Yikes!!! This is the last magnet!
I'm going to have to take pix of the new magnets for my fridge for tomorrow...and then find a new idea for this spot!!
WHAT I'M READING...
My Amazon wish list
WHAT I'M WATCHING...
Star Trek Weakest Link
That's it for today!
CONGRATULATIONS--YOU'RE NOT DEAD!
27 November 2001
Well, I took another blood pressure today and was happy to tell the patient that she wasn't dead. In fact, I read her blood pressure closer than she thought it would be. I got a 70 for the diastolic, she said it usually runs closer to 80, and Dr. G redid it and said he got 68. My eyes just aren't that fast yet to be able to get the variations between 65 and 70 or 70 and 80. But pretty darn good for a newbie, I thought.
This was the busiest day we've had since I started this job. A full complement of patients, with every slot filled, and Dr. G even running a bit late. I was busy trying to keep up with getting all the charts put together accurately, and scheduling and regarding-scheduling patients for both today and later days this month. It gave me hope that this business might actually make it after all.
I was also busy trying to keep up with the physical exams--help with Pap smears, clean up the exam area between patients (remove paper from the table, toss the gown in the laundry, remove the condom from the ultrasound probe, and get the Pap smear into the sample bag for the lab).
When I wasn't dealing with patients, I was fighting with the $%@$% copy machine. Dr. G has a copy machine which is left over from the Civil War. It limps along from day to day, but I killed it the other day.
It was as the result of that infamous "physician handwriting." Dr. G had left his resume on my desk with a note to make 3 copies of it for him (it's 6 pages long). However, because I haven't yet become good at reading his handwriting (generally, I'm quite adept at reading illegible handwriting), I read the "3" as "30" and ran off 30 copies of the resume, 180 pages. He was shocked when he saw this huge stack of resumes. Not only was it a waste of paper, but within 2 days, I couldn't copy anything because the toner cartridge was empty.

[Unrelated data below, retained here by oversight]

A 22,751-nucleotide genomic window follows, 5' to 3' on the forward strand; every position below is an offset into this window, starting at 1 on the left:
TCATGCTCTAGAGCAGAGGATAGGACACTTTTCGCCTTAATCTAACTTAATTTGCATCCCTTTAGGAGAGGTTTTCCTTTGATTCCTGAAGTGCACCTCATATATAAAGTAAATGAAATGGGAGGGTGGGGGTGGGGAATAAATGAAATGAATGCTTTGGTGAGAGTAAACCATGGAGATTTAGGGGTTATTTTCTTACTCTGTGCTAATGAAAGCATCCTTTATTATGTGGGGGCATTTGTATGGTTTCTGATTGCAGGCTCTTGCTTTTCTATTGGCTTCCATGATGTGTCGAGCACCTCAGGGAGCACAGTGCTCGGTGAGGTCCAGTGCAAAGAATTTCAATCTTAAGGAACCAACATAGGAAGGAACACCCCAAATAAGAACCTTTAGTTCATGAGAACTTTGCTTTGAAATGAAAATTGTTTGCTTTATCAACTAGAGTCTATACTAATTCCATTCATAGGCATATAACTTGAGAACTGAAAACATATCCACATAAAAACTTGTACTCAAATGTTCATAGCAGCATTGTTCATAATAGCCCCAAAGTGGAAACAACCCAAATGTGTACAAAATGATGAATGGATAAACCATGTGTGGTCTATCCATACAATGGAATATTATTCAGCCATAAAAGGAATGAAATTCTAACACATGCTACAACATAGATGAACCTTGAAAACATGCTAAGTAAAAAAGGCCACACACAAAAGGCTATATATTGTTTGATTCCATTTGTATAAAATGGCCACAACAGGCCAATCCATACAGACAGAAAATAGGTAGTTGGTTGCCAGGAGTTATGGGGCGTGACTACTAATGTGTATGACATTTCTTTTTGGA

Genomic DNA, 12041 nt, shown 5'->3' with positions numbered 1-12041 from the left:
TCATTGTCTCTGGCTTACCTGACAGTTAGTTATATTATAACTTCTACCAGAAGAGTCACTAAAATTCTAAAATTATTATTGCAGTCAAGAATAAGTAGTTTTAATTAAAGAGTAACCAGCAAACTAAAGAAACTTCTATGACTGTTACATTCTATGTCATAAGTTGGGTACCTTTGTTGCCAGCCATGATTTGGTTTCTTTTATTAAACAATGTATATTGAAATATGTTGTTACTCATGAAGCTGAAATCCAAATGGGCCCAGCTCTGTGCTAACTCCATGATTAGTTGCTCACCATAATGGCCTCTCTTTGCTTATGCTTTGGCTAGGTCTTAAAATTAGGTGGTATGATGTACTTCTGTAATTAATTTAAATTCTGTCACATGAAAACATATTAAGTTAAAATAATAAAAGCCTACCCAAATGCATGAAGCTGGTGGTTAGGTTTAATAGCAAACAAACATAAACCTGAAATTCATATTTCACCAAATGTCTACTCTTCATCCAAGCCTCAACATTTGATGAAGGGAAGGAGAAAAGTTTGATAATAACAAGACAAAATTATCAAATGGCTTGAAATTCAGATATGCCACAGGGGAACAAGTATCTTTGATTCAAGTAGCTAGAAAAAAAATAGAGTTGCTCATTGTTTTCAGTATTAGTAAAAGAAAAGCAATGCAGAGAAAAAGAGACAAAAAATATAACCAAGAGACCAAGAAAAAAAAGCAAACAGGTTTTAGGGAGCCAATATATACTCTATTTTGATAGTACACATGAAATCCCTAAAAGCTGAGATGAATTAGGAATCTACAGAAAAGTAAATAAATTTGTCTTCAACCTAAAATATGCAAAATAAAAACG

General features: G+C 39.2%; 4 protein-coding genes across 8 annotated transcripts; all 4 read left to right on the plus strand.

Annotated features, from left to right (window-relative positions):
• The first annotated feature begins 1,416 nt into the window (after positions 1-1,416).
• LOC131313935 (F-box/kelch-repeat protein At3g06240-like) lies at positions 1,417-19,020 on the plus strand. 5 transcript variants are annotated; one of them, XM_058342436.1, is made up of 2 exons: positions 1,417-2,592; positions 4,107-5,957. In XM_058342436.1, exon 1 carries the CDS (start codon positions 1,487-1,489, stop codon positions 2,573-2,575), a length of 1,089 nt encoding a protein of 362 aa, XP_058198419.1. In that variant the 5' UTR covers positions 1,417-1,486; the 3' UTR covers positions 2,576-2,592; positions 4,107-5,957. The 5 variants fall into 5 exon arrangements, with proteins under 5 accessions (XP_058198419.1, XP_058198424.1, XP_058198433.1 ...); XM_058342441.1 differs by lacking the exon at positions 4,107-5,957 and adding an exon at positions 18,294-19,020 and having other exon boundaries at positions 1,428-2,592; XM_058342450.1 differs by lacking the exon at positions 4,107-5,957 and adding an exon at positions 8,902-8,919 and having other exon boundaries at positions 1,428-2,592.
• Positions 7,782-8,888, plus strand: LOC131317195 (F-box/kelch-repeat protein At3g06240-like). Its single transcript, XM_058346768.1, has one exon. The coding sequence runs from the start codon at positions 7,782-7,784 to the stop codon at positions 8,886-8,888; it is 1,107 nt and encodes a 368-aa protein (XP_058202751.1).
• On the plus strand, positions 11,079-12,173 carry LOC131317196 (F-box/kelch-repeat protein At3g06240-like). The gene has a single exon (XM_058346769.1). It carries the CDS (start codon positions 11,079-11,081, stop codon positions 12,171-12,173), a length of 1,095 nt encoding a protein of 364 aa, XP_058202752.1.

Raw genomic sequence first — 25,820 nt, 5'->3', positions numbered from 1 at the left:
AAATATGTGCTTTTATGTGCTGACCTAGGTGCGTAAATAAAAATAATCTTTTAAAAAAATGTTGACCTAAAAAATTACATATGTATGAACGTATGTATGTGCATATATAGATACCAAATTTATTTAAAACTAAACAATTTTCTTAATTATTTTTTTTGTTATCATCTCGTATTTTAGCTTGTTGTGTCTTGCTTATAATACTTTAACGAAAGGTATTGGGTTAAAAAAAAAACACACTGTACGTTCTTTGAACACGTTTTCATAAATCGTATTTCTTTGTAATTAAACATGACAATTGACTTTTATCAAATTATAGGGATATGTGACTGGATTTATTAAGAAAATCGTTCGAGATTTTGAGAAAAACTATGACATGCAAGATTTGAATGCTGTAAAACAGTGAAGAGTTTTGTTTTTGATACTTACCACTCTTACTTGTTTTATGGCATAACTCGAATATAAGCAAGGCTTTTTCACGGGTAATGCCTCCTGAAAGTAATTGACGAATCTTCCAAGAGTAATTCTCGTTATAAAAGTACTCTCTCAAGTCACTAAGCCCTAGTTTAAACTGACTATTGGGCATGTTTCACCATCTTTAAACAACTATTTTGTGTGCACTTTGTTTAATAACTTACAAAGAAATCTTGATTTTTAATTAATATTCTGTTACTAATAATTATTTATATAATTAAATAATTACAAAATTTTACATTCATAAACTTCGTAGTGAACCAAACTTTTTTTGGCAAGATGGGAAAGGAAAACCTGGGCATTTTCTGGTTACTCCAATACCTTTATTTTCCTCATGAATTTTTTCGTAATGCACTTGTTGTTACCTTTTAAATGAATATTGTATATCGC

Normally that's no problem. Just run down to the local Office Max and pick up a new cartridge. Only Office Max doesn't carry Civil War era toner cartridges and suggested I call Fry's in Sacramento.
Do you know Fry's has no listed phone number? I'm sure someone will tell me why, but I was unable to call them and wasn't really eager to drive all the way to Sacramento only to discover they didn't have the cartridge either.
But I managed to find a Toshiba web site which not only had the toner cartridge, but also had it for cheaper than I'd been able to find it anywhere else. Yippee. We were in business! I ordered the cartridge on my credit card
The problem was that once I got the cartridge ordered, they let me know it was back ordered and we'd have to wait. Sigh. Too late to cancel, too expensive to buy another one, even if I could find one locally, so I have been running back and forth to the insurance company next door to copy things that won't go through our fax-copier (such as insurance cards made of hard plastic). At least I'm getting to know my neighbors, even if I am being a pain in the neck.
But the toner cartridge finally arrived and I proudly carried it to the office this morning, eager to surprise Dr. G by having a working copy machine again.
The machine is so old, the instructions have long since disappeared, and the toner cartridge says "refer to your manual for installation directions." But it didn't appear too terribly difficult. The instructions are printed on the inside of the door to the cartridge anyway. The problem is that they are only in pictures, with no words whatsoever. And the pictures aren't all that clear--at least not to this idiot.
Well, I played with that @%$#@%$ thing for half an hour. My fingers, the wall and the sink got good and black, I spilled carbon on the rug, and uttered a lot of words that I probably wouldn't have said if there had been anybody else in the building with me.
But the upshot was that at the end of the day we still had no working copier, only now we have a non-working copier with a full toner cartridge.
Somehow during my five year hiatus from the work world, I seem to have lost the "Little Miss Fix-it" gene, though perhaps the problem was that this machine is on a shelf which is at my eye height and since I've lost the ability to do high-kicks, I can't use my normal "fix it" method ... give it a swift kick and see if that won't get it started again.
I wish I could find life in the copier, the way I found life in the patient today.
One Year Ago:
(Club Photo has started
Created 11/27 /01 by Bev Sykes